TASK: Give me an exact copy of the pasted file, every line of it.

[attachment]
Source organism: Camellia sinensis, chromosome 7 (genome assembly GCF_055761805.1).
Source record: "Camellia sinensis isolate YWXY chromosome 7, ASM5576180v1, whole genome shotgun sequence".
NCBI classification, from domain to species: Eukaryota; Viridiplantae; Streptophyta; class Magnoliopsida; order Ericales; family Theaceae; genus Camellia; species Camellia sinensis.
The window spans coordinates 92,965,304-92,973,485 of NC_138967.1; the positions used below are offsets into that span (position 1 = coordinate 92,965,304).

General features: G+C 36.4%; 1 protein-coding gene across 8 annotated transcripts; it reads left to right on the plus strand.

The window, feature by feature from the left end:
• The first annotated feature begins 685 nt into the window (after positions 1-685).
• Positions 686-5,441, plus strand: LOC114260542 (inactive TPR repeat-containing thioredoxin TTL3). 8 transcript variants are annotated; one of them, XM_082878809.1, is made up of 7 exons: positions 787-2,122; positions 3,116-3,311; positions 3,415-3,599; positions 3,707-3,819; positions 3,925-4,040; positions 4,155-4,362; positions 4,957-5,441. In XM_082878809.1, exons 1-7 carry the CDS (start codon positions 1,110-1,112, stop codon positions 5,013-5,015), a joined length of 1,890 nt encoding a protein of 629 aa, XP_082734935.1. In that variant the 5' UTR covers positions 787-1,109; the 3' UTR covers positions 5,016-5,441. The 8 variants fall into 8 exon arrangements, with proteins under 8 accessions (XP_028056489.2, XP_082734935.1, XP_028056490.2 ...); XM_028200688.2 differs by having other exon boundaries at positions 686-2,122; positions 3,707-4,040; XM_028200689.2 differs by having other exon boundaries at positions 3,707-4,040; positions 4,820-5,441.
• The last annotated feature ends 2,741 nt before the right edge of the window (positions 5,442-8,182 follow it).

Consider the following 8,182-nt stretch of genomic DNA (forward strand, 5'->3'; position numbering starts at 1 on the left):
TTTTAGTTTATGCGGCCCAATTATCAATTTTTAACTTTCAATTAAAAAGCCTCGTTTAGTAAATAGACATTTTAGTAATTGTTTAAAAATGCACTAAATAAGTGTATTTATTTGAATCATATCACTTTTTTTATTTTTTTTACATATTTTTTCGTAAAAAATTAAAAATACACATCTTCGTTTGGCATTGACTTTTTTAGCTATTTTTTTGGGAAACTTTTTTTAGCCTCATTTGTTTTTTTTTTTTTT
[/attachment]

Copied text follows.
Source organism: Camellia sinensis, chromosome 7 (genome assembly GCF_055761805.1).
Source record: "Camellia sinensis isolate YWXY chromosome 7, ASM5576180v1, whole genome shotgun sequence".
NCBI classification, from domain to species: Eukaryota; Viridiplantae; Streptophyta; class Magnoliopsida; order Ericales; family Theaceae; genus Camellia; species Camellia sinensis.
The window spans coordinates 92,965,304-92,973,485 of NC_138967.1; the positions used below are offsets into that span (position 1 = coordinate 92,965,304).

General features: G+C 36.4%; 1 protein-coding gene across 8 annotated transcripts; it reads left to right on the plus strand.

The window, feature by feature from the left end:
• The first annotated feature begins 685 nt into the window (after positions 1-685).
• Positions 686-5,441, plus strand: LOC114260542 (inactive TPR repeat-containing thioredoxin TTL3). 8 transcript variants are annotated; one of them, XM_082878809.1, is made up of 7 exons: positions 787-2,122; positions 3,116-3,311; positions 3,415-3,599; positions 3,707-3,819; positions 3,925-4,040; positions 4,155-4,362; positions 4,957-5,441. In XM_082878809.1, exons 1-7 carry the CDS (start codon positions 1,110-1,112, stop codon positions 5,013-5,015), a joined length of 1,890 nt encoding a protein of 629 aa, XP_082734935.1. In that variant the 5' UTR covers positions 787-1,109; the 3' UTR covers positions 5,016-5,441. The 8 variants fall into 8 exon arrangements, with proteins under 8 accessions (XP_028056489.2, XP_082734935.1, XP_028056490.2 ...); XM_028200688.2 differs by having other exon boundaries at positions 686-2,122; positions 3,707-4,040; XM_028200689.2 differs by having other exon boundaries at positions 3,707-4,040; positions 4,820-5,441.
• The last annotated feature ends 2,741 nt before the right edge of the window (positions 5,442-8,182 follow it).

Consider the following 8,182-nt stretch of genomic DNA (forward strand, 5'->3'; position numbering starts at 1 on the left):
TTTTAGTTTATGCGGCCCAATTATCAATTTTTAACTTTCAATTAAAAAGCCTCGTTTAGTAAATAGACATTTTAGTAATTGTTTAAAAATGCACTAAATAAGTGTATTTATTTGAATCATATCACTTTTTTTATTTTTTTTACATATTTTTTCGTAAAAAATTAAAAATACACATCTTCGTTTGGCATTGACTTTTTTAGCTATTTTTTTGGGAAACTTTTTTTAGCCTCATTTGTTTTTTTTTTTTTT